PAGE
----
Make Architecture

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08 – Motion: Moving facade

The aim of this project was  the conceptualization, design and fabrication of an kinetic object utilizing gears. The idea behind this project was to build a gear system that can be used to move flexible panels to allow natural light to enter and natural circulation to take place. This project utilizes belt, rotational and horizontal gear systems.

  • For this project you’ll need:
  • One high torque electrical motor
  • One power adaptor
  • One 1/8″ sheet acrylic (18″ x 32″)
  • Universal laser cutter
  • One rubber band

Step one: Designing the systemIn a rough drawing set out the basic parameters and requirements for the system. Pay special attention to how the forces are to be transferred from one component to another.  In this case belt, shaft and pressure surfaces were used.


Step two: Defining the gears

Since the aim of the design was not the increase or significant decrease of speed or torque from the motor gears and wheels of a standard size were decided on. The gear profiles were created by using the GearGen plugin for Rhino. The module used was 2.

Step 3: Fabricating the components

After the various components were designed in Rhino the design was converted to a two dimensional drawing, scaled for fabrication from a 1/8″ acrylic sheet. The pieces were cut on the Universal laser cutter and assembled using a general superglue.

The copper panels visible in the design were made from thin copper sheet cut and bent to shape.

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4.184 MAKE ARCHITECTURE

4.184 - ARCHITECTURAL DESIGN WORKSHOP:
[MAKING ARCHITECTURE] THE RESULTS
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Instructor: Nick Gelpi TA: Skylar Tibbits TA: Varvara Toulkeridou
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Class Times, Monday, 1-4pm - room 5-216
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4.184 is an intensive introduction to methods of making explored through a wide range of brief but focused 1-week exercises. We'll engage the real and leave behind representation in the focused context of this class gaining skills for utilizing a range of fabrication machines and technologies from lasercutting, waterjet, 3D printing, welding, formworking-molding, casting, gears, joints and composites.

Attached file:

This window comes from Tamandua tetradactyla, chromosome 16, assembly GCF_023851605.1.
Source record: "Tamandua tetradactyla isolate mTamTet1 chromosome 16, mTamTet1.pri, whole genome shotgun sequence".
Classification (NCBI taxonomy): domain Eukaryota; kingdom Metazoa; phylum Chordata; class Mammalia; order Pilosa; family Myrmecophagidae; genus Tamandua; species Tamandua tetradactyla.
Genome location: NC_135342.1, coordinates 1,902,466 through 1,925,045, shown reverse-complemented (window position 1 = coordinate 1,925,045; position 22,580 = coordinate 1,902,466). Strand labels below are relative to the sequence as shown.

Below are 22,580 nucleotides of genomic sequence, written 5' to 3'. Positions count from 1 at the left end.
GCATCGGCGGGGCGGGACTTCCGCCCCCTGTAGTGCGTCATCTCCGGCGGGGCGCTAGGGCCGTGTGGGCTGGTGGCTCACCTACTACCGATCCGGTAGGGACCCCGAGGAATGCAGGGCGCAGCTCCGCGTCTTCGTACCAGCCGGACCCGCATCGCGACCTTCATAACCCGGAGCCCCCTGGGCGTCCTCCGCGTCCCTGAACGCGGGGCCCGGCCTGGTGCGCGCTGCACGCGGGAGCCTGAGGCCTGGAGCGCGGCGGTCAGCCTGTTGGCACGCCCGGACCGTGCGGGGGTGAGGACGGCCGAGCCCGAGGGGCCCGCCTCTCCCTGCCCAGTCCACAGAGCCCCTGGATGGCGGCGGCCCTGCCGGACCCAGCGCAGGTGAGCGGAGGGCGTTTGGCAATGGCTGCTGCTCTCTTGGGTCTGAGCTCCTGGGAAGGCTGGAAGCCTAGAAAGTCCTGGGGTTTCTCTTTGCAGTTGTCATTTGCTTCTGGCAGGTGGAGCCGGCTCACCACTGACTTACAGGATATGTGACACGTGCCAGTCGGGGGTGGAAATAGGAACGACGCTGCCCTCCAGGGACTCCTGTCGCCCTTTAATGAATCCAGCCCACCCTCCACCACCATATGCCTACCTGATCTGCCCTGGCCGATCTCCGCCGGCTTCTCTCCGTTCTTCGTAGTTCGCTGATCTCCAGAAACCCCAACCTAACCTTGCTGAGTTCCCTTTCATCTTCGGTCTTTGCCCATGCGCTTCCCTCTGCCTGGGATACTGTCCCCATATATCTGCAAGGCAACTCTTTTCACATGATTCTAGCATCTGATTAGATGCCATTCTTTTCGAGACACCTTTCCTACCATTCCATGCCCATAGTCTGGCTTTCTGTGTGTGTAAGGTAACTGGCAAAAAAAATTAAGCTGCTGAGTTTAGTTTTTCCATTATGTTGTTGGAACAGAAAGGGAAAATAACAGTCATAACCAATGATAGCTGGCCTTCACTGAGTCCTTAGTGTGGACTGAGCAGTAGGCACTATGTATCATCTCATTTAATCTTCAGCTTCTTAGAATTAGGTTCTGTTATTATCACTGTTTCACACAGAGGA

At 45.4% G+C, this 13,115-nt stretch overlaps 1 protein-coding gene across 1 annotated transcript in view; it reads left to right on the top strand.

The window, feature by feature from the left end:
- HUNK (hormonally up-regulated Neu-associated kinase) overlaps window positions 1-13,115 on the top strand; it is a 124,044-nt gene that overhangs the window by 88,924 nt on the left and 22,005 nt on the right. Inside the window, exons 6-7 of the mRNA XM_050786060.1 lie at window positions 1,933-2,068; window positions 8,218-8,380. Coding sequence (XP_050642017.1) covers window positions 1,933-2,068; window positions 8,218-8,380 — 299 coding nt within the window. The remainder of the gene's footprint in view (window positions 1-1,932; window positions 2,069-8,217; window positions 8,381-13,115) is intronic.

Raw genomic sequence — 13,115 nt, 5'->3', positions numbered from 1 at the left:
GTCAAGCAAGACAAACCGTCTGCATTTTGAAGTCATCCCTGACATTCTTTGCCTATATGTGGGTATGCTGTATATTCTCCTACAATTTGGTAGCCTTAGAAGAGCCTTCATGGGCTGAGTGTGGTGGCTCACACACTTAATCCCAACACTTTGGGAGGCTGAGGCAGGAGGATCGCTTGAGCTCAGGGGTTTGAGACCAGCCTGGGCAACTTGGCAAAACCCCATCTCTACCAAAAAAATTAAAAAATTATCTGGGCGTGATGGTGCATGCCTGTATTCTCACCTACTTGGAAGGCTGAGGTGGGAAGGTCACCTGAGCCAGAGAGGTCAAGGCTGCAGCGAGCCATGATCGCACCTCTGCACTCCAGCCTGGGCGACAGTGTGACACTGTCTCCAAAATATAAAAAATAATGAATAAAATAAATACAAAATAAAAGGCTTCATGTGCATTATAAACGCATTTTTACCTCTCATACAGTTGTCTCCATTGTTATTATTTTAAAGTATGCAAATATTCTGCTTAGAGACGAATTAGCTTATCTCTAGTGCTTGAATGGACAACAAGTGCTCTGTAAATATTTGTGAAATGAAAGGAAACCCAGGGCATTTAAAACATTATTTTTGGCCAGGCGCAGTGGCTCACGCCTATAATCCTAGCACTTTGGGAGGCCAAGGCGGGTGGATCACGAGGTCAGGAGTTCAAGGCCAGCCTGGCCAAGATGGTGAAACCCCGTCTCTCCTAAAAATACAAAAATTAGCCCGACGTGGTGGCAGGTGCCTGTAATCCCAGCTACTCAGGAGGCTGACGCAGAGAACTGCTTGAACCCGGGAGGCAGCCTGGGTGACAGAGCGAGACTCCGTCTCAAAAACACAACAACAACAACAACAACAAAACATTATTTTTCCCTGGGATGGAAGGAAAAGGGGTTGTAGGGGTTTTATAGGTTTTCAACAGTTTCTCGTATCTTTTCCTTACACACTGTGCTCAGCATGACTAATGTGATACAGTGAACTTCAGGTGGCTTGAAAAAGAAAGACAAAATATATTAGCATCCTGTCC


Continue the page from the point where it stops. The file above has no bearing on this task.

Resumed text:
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In this workshop we'll constrain ourselves to the territory of the 1:1. Students will represent architectural constructions at full scale and develop a more intimate relationship with technology by engaging the tools and techniques that empower us. We will gain access to the most cutting edge machines and technologies in the MARS lab at the Center for Bits and Atoms.
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The second layer of information for this course will be to look at a series of case studies in which construction methods and technologies have played a dominant role in the design process .
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Over the past 20 years, architects have focused on the technology of representation to create new ideas of what architecture could be. Looking back today, much of that research failed to substantially change the way we design buildings by focusing on apriori formal configurations. This class makes the contention that this failure comes from a lack of considerations of the potentials within fabrication knowledge. We look to the future of what building might become, given the expanded palette of personalize-able technologies available to us as architects. Students will participate in curious technological and material investigations, to discover the potentials, known and unknown, for these various technologies.
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The sub-disciplines of what's drawn and what's built have been compartmentalized and disassociated as the representational tools of architecture have distanced themselves from the techniques of making. At the same time the technologies for “making” in architecture have provided us with new possibilities for reinventing how we translate into reality, the immaterial representations of architecture.
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CONTENT, SCHEDULE, PEOPLE

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